Oftentimes, taking on a remodeling project on one part of a client’s house will lead to a completely different project on another part of the house. That was the case with the insulated hatch cover described in this article. I was in the process of fixing some rot-damaged garage framing and doors in my clients’ 1960s split-level home when they mentioned that they also had a problem with the drop-down stairs leading up to the attic. Even though the stairs had been recently replaced, the ceiling opening was still very drafty. To block the cold air leaking into their upstairs hallway, they had tried cobbling together a hatch cover using rigid foam and scrap lumber, but this solution wasn’t particularly effective. They were hopeful that I could cap the stairs with an insulated, airtight cover that wouldn’t block access to the attic.

The author cut the hatch-cover sides and apron from a single sheet of Zip System sheathing,
Sized to fit over the stair opening, the apron is needed to provide a flat base for the hatch cover to close against.

When I checked out the stairs, I saw that air-sealing the hatch cover would be complicated by the attic’s uneven floor, which was sheathed with scrap pieces of plywood of various thicknesses. I had a good idea of how to build the hatch cover, since I’d recently built several of them for other clients, but I had to figure out a cost-effective way to even out the floor around the opening so that the hatch cover could close tightly against it.

Apron. My solution was to cover the opening with an apron cut from a single sheet of Zip System sheathing. Zip sheathing is flatter and more stable than regular CDX plywood and therefore easier to shim as needed to make it perfectly flat over the opening. Working in the homeowner’s garage, I started by laying out cuts for the apron on the sheathing based on the size of the 22 1/2-inch-by-54-inch rough ceiling opening required for the attic stairs. The apron was sized so that it would overlap the floor sheathing by 6 inches on each side.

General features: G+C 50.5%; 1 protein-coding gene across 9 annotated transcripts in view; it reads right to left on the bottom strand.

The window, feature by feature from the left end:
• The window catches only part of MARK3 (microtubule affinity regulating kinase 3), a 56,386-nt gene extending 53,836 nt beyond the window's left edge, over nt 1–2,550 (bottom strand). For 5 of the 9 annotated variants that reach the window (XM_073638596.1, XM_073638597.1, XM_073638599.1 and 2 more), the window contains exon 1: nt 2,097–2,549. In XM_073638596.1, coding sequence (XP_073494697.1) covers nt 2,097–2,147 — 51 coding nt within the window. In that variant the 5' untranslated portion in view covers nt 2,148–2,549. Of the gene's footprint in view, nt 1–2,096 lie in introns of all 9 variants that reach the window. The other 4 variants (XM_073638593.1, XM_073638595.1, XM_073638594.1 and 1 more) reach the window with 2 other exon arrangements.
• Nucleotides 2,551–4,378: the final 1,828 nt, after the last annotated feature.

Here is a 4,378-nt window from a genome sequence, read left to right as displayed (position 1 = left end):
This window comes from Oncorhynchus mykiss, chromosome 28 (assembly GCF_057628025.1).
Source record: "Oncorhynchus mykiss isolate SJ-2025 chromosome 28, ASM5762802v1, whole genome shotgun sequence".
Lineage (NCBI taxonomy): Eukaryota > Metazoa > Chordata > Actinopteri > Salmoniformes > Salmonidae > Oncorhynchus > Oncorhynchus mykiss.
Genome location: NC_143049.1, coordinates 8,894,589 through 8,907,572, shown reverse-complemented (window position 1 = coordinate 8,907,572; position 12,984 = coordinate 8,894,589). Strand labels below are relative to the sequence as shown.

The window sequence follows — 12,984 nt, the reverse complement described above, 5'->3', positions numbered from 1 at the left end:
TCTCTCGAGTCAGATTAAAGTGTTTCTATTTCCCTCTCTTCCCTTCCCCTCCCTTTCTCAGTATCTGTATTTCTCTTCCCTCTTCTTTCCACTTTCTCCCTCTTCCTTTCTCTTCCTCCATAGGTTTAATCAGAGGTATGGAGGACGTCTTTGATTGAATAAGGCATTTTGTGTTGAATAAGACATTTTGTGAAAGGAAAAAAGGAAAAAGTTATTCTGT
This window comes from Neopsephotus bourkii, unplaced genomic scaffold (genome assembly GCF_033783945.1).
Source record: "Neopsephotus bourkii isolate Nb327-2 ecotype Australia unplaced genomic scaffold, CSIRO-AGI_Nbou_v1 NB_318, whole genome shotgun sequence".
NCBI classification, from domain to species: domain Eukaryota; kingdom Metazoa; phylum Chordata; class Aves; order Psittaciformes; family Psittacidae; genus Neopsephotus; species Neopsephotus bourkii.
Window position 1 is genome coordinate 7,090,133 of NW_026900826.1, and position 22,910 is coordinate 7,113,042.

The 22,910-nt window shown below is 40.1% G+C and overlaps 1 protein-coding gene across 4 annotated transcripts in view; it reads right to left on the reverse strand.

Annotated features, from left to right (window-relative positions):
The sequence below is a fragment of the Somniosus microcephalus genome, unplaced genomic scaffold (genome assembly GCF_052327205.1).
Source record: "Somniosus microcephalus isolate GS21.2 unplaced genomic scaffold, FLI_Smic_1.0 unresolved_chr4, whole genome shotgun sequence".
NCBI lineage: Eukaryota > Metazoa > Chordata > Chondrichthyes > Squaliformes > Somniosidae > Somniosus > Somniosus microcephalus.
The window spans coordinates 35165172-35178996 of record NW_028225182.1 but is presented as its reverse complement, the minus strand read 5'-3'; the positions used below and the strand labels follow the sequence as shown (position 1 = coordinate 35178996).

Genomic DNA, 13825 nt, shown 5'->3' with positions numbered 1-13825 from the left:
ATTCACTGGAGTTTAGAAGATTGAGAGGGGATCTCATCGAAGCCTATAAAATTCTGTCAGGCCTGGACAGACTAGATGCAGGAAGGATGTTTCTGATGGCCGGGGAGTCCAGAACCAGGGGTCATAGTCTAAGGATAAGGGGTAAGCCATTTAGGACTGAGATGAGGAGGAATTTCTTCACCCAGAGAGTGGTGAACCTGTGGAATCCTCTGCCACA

At the corners, the author used steel angles and short screws to join the sides of the cover together.

After cutting out the opening with my track saw and trimming the apron to length, I had enough sheathing left over to cut out the parts for the 6-inch-high, 30-inch-by-60-inch frame for the insulated hatch cover that would cap the opening.

Hatch cover. I fastened the corners of the panels that make up the hatch-cover frame together with Simpson Strong-Tie angles and 1/2-inch-long #8 stainless steel pan-head screws. Next, I ripped a sheet of 1-inch-thick foil-faced rigid polyisocyanurate insulation into the sizes needed to complete the cap. In general, 1-inch foam board is thin enough to easily cut with a utility knife, but I needed more precision for the tight fit needed on this project and instead made the cuts using both my track saw and a table saw, ensuring that the cuts were straight and the edges were square.

All of the rigid foam used to insulate the assembly was cut from a single 4-foot-by-8-foot sheet of 1-inch-thick polyisocyanurate (top left). After fitting the foam top and sides (top right) to the hatch cover, the author taped all the joints with foil-faced HVAC tape (above) and applied a gasket to the bottom edge of the cover (right).

I joined the foam-board top to the Zip System sides of the hatch cover using Nashua 322 foil-faced HVAC tape, first marking reference lines on the sheathing for the tape with a Sharpie. This technique makes it easier to form straight, clean-looking taped joints, which helps prevent the tape from wrinkling. I’ve used this particular tape for a number of different applications and found that it works well in a wide range of temperatures (I assembled the cover in a cold garage but expect that the attic will be very hot in the summer). It’s also extremely sticky, so to avoid folds and make the process more manageable, I typically apply the tape in about 2-foot-long sections.